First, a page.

mitral gradient

mi·tral gra·di·ent

the diastolic pressure difference between the left atrium and left ventricle.

mi·tral gra·di·ent

(mī'trăl grā'dē-ĕnt)
During diastole, difference in pressure between left atrium and left ventricle. A normal mitral valve does not impede the flow of blood from left atrium to left ventricle during (ventricular) diastole; pressures in left atrium and left ventricle during diastole are therefore equal.
References in periodicals archive ?
Table-III: Pre and Post PTMC End-Diastolic Trans mitral Gradient and Mitral valve area.
Ina series of 912 consecutive patients that were followed for 20 years, independent predictors of primary end point included advanced NYHA class, age, lower MVA, previous valvularsurgical history, prevalence of MR, Wilkins score a$?8, raised mitral gradient followed by PBMV, presence of atrial fibrillation and pulmonary hypertension29.
There was no mitral regurgitation and the mitral gradient was not measurable because of the anatomical presentation.
When applying the Pearson correlation, a significant direct correlation was observed between the following variables: FS and mitral gradient (r= 0.66), between LA/ AO with mitral gradient (r= 0.70), and between LA/AO with FS (r= 0.75).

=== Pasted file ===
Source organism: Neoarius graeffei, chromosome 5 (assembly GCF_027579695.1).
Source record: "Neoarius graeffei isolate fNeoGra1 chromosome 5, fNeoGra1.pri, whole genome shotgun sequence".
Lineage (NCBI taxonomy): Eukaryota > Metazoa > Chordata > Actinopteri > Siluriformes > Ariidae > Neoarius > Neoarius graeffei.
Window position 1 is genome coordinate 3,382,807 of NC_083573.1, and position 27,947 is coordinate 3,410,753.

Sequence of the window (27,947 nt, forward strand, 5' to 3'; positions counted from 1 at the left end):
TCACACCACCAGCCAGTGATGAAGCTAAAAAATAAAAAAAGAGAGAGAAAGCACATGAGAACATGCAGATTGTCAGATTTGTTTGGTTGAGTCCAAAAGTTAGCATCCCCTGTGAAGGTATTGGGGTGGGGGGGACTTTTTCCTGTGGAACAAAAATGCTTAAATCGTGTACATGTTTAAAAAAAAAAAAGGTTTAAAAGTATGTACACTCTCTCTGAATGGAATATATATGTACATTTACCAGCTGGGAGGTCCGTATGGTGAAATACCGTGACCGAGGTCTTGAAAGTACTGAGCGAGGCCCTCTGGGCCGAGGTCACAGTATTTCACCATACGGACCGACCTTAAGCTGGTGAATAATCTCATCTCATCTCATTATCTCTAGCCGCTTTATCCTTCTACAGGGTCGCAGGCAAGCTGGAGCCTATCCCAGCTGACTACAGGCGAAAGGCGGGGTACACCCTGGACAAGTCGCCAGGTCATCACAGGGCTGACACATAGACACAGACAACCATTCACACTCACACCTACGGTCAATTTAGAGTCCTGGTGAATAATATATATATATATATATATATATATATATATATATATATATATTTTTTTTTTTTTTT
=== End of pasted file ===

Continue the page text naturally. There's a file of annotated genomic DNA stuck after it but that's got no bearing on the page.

Echocardiography revealed moderate biventricular systolic dysfunction without an abnormal mitral gradient. Vasopressor drugs were withdrawn, loop diuretics were started, and weaning from mechanical ventilation was achieved by 24 h postoperatively.
Mean mitral gradient and MVA were calculated using the Gorlin formula; cardiac output was determined by Fick or thermodilution method.
Transthoracic echocardiographic examination showed severely increased transprosthetic aortic gradients (mean: 72 mmHg) and normal transprosthetic mitral gradients. Although aortic prosthetic valve could not be adequately visualized, transesophageal echocardiographic examination revealed decreased valve motions.